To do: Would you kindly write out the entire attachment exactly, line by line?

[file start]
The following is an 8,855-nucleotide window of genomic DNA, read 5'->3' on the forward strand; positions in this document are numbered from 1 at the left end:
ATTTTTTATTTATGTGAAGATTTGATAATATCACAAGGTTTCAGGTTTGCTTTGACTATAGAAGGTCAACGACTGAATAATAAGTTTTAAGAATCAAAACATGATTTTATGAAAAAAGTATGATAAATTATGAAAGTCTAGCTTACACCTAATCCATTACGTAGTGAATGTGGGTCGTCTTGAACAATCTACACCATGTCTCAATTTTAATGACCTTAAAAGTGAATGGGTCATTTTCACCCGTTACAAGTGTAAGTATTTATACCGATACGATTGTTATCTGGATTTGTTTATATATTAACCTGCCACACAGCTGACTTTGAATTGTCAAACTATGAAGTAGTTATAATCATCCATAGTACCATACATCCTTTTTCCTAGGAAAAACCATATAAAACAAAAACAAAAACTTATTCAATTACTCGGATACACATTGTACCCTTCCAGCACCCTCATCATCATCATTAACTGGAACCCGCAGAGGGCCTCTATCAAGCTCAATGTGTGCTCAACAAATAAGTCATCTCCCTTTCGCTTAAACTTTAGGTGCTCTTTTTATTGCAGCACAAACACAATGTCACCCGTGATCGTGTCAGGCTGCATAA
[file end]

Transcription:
The following is an 8,855-nucleotide window of genomic DNA, read 5'->3' on the forward strand; positions in this document are numbered from 1 at the left end:
ATTTTTTATTTATGTGAAGATTTGATAATATCACAAGGTTTCAGGTTTGCTTTGACTATAGAAGGTCAACGACTGAATAATAAGTTTTAAGAATCAAAACATGATTTTATGAAAAAAGTATGATAAATTATGAAAGTCTAGCTTACACCTAATCCATTACGTAGTGAATGTGGGTCGTCTTGAACAATCTACACCATGTCTCAATTTTAATGACCTTAAAAGTGAATGGGTCATTTTCACCCGTTACAAGTGTAAGTATTTATACCGATACGATTGTTATCTGGATTTGTTTATATATTAACCTGCCACACAGCTGACTTTGAATTGTCAAACTATGAAGTAGTTATAATCATCCATAGTACCATACATCCTTTTTCCTAGGAAAAACCATATAAAACAAAAACAAAAACTTATTCAATTACTCGGATACACATTGTACCCTTCCAGCACCCTCATCATCATCATTAACTGGAACCCGCAGAGGGCCTCTATCAAGCTCAATGTGTGCTCAACAAATAAGTCATCTCCCTTTCGCTTAAACTTTAGGTGCTCTTTTTATTGCAGCACAAACACAATGTCACCCGTGATCGTGTCAGGCTGCATAA